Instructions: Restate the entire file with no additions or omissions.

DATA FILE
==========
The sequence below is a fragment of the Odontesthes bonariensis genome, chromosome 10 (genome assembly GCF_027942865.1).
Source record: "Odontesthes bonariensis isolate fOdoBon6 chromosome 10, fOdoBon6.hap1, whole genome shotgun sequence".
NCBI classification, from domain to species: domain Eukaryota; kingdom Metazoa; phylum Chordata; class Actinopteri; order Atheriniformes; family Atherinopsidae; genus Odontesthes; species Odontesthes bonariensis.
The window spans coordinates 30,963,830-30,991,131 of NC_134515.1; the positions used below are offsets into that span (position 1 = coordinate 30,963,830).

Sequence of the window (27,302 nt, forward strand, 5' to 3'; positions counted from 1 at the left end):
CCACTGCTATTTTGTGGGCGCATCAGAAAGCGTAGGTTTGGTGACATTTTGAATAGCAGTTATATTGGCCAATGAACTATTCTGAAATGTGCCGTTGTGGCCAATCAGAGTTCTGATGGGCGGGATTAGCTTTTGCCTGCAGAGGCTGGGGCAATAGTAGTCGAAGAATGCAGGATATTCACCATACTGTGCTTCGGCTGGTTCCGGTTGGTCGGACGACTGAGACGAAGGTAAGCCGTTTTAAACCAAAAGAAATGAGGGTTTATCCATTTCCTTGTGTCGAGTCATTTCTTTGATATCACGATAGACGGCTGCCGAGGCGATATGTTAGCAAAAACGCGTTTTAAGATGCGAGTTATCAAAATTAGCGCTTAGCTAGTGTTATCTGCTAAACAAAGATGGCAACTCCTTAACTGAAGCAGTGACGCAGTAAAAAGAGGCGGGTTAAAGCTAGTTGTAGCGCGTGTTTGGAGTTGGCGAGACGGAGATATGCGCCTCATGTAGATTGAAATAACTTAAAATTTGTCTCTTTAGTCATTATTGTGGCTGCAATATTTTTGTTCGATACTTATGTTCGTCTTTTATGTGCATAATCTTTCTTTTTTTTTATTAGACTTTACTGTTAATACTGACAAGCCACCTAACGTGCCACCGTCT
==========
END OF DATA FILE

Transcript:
The sequence below is a fragment of the Odontesthes bonariensis genome, chromosome 10 (genome assembly GCF_027942865.1).
Source record: "Odontesthes bonariensis isolate fOdoBon6 chromosome 10, fOdoBon6.hap1, whole genome shotgun sequence".
NCBI classification, from domain to species: domain Eukaryota; kingdom Metazoa; phylum Chordata; class Actinopteri; order Atheriniformes; family Atherinopsidae; genus Odontesthes; species Odontesthes bonariensis.
The window spans coordinates 30,963,830-30,991,131 of NC_134515.1; the positions used below are offsets into that span (position 1 = coordinate 30,963,830).

Sequence of the window (27,302 nt, forward strand, 5' to 3'; positions counted from 1 at the left end):
CCACTGCTATTTTGTGGGCGCATCAGAAAGCGTAGGTTTGGTGACATTTTGAATAGCAGTTATATTGGCCAATGAACTATTCTGAAATGTGCCGTTGTGGCCAATCAGAGTTCTGATGGGCGGGATTAGCTTTTGCCTGCAGAGGCTGGGGCAATAGTAGTCGAAGAATGCAGGATATTCACCATACTGTGCTTCGGCTGGTTCCGGTTGGTCGGACGACTGAGACGAAGGTAAGCCGTTTTAAACCAAAAGAAATGAGGGTTTATCCATTTCCTTGTGTCGAGTCATTTCTTTGATATCACGATAGACGGCTGCCGAGGCGATATGTTAGCAAAAACGCGTTTTAAGATGCGAGTTATCAAAATTAGCGCTTAGCTAGTGTTATCTGCTAAACAAAGATGGCAACTCCTTAACTGAAGCAGTGACGCAGTAAAAAGAGGCGGGTTAAAGCTAGTTGTAGCGCGTGTTTGGAGTTGGCGAGACGGAGATATGCGCCTCATGTAGATTGAAATAACTTAAAATTTGTCTCTTTAGTCATTATTGTGGCTGCAATATTTTTGTTCGATACTTATGTTCGTCTTTTATGTGCATAATCTTTCTTTTTTTTTATTAGACTTTACTGTTAATACTGACAAGCCACCTAACGTGCCACCGTCT